Computer Science Illuminated

Computer Science Illuminated

Language: English

Pages: 700

ISBN: 1284055914

Format: PDF / Kindle (mobi) / ePub

Each new print copy includes Navigate 2 Advantage Access that unlocks a comprehensive and interactive eBook, student practice activities and assessments, a full suite of instructor resources, and learning analytics reporting tools. Fully revised and updated, the Sixth Edition of the best-selling text Computer Science Illuminated retains the accessibility and in-depth coverage of previous editions, while incorporating all-new material on cutting-edge issues in computer science. Authored by the award-winning Nell Dale and John Lewis, Computer Science Illuminated’s unique and innovative layered approach moves through the levels of computing from an organized, language-neutral perspective. Designed for the introductory computing and computer science course, this student-friendly Sixth Edition provides students with a solid foundation for further study, and offers non-majors a complete introduction to computing. Key Features of the Sixth Edition include: Access to Navigate 2 online learning materials including a comprehensive and interactive eBook, student practice activities and assessments, learning analytics reporting tools, and more Completely revised sections on HTML and CSS Updates regarding Top Level Domains, Social Networks, and Google Analytics All-new section on Internet management, including ICANN control and net neutrality New design, including fully revised figures and tables New and updated Did You Know callouts are included in the chapter margins New and revised Ethical Issues and Biographies throughout emphasize the history and breadth of computing Available in our customizable PUBLISH platform A collection of programming language chapters are available as low-cost bundling options. Available chapters include: Java, C++, Python, Alice, SQL, VB.NET, RUBY, Perl, Pascal, and JavaScript. With Navigate 2, technology and content combine to expand the reach of your classroom. Whether you teach an online, hybrid, or traditional classroom-based course, Navigate 2 delivers unbeatable value. Experience Navigate 2 today at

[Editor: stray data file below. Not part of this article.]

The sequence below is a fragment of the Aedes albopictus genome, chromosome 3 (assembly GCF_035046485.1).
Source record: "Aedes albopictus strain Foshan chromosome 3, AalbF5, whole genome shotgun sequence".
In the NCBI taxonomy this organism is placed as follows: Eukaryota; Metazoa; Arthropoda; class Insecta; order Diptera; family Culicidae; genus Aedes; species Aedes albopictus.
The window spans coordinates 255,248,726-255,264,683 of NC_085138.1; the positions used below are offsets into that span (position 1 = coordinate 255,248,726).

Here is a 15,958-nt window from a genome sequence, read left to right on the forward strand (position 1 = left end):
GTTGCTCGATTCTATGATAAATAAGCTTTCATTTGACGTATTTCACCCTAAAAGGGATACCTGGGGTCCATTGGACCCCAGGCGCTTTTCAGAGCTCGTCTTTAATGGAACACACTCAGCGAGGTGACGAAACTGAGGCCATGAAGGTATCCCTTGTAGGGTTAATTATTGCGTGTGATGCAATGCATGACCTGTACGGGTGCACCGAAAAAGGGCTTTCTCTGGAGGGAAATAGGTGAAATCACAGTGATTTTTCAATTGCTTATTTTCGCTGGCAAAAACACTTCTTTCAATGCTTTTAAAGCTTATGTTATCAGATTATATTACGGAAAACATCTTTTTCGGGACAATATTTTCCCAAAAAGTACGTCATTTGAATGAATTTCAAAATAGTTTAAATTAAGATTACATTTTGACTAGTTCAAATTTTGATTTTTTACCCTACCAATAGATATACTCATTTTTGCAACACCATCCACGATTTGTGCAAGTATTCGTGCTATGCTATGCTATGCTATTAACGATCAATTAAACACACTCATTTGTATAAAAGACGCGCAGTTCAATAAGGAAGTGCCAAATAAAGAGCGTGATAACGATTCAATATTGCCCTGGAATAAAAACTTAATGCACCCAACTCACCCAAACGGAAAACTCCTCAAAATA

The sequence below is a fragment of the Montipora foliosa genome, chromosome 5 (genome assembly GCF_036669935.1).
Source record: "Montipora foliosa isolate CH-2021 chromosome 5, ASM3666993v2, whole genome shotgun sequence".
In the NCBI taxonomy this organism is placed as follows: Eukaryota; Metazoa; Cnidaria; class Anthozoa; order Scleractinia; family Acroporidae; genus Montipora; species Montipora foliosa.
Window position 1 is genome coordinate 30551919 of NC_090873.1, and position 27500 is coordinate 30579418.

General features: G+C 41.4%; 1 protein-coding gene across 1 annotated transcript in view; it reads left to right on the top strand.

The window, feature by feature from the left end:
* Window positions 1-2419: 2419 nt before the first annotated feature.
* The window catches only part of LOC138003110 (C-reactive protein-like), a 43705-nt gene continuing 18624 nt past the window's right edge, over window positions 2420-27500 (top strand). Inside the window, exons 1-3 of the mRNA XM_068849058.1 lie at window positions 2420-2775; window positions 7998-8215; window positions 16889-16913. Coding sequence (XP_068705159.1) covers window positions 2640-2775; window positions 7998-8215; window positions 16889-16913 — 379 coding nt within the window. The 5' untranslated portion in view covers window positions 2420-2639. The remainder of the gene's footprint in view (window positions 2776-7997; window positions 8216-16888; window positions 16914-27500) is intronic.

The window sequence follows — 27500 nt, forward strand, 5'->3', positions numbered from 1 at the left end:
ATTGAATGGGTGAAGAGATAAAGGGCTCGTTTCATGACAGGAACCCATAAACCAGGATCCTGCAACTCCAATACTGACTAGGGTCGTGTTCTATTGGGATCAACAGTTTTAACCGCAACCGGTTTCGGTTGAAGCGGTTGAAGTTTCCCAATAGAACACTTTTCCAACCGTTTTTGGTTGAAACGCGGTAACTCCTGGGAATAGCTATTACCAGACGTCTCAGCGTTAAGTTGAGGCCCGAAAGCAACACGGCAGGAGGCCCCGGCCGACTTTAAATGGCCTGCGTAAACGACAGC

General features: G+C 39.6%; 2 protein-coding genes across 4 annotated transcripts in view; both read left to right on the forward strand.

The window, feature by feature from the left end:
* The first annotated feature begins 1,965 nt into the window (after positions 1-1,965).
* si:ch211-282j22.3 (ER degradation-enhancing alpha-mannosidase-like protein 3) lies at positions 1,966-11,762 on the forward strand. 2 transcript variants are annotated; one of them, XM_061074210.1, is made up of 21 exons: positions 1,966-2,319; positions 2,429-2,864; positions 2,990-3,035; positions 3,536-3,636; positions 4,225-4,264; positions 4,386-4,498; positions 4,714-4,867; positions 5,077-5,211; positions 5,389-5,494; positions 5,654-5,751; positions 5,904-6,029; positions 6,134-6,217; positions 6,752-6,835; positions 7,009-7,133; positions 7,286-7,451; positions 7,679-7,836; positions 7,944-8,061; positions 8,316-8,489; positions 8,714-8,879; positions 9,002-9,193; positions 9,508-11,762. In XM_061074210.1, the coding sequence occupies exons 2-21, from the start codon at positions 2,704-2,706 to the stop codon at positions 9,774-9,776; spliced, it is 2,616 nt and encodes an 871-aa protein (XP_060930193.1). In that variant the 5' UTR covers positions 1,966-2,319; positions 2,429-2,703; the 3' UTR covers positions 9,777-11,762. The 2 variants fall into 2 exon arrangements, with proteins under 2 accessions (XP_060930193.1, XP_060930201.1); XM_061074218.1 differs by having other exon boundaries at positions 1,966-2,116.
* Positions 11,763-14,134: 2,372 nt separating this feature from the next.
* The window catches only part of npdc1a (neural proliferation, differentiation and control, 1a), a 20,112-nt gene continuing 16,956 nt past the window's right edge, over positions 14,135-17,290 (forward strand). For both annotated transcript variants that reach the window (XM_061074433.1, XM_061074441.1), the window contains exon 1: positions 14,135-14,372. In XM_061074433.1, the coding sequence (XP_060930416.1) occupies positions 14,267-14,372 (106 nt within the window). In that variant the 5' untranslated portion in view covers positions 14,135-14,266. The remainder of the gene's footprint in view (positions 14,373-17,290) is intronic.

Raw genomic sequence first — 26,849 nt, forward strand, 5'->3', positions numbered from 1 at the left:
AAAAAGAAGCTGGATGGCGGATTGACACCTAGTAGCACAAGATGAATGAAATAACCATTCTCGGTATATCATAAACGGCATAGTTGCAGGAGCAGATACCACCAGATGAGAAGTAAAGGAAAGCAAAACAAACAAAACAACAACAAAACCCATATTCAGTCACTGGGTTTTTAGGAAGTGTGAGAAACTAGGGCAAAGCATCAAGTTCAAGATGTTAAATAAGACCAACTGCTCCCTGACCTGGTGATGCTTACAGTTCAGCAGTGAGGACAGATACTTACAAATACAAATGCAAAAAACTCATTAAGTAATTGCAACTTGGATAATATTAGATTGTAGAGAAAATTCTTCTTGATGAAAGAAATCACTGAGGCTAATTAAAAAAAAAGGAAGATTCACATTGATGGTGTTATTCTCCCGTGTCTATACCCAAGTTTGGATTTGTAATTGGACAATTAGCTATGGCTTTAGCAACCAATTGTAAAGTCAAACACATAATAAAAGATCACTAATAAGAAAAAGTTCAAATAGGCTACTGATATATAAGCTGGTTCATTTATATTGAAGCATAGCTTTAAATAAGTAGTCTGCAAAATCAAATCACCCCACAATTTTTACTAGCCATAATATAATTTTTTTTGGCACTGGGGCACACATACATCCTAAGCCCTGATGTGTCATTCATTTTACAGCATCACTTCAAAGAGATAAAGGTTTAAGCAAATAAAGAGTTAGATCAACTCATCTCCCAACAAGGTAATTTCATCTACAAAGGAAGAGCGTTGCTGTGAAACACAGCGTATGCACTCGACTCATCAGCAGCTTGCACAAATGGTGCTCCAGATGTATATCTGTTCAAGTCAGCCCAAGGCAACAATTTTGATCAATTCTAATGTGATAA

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Graphic is a series of commands that describe a line’s direction, thickness, and color. The file sizes for these formats tend to be small because every pixel does not have to be accounted for. The complexity of the image, such as the number of items in the picture, determines the file size. A raster graphic such as a GIF must be encoded multiple times for different sizes and proportions. Einstein describes the telegraph Vector graphics can be resized mathematically, and “You see, wire telegraph.

Street for the street address, cityState for the city and state, telephone for the 10-digit telephone number, and eMail for the e-mail address. These names are called identifiers. In the next two chapters, we describe how these fields become associated with memory locations and how the input data becomes the contents of these places. For the moment, you can defer these details until later. Now that we have the names and associated data, we can insert the data into the list. Do we need to further.

Design is a problem-solving methodology based on breaking a problem into successively smaller tasks until each task is a concrete step that can be coded in a programming language. This structured design view sees each module as a step in the overall process. Thus, top-down design decomposes the problem into algorithmic steps. Object-oriented design is based on looking for the objects in the problem rather than tasks to be solved. Thus, object-oriented design decomposes the problem according to.

Surfing, and e-mail are probably familiar terms to you. Some of you can define these and many more computer-related terms explicitly, whereas others may have only a vague, intuitive understanding of them. This chapter gets everyone on relatively equal footing by establishing common terminology and forming the platform from which we will dive into our exploration of computing. 3 Chapter 1 4 The Big Picture Goals After studying this chapter, you should be able to: ■ ■ ■ ■ ■ ■ describe the.

Layers of a computer system. describe the concept of abstraction and its relationship to computing. describe the history of computer hardware and software. describe the changing role of the computer user. distinguish between systems programmers and applications programmers. distinguish between computing as a tool and computing as a discipline. 1.1 Computing system Computer hardware, software, and data, which interact to solve problems Computer hardware The physical elements of a computing system.

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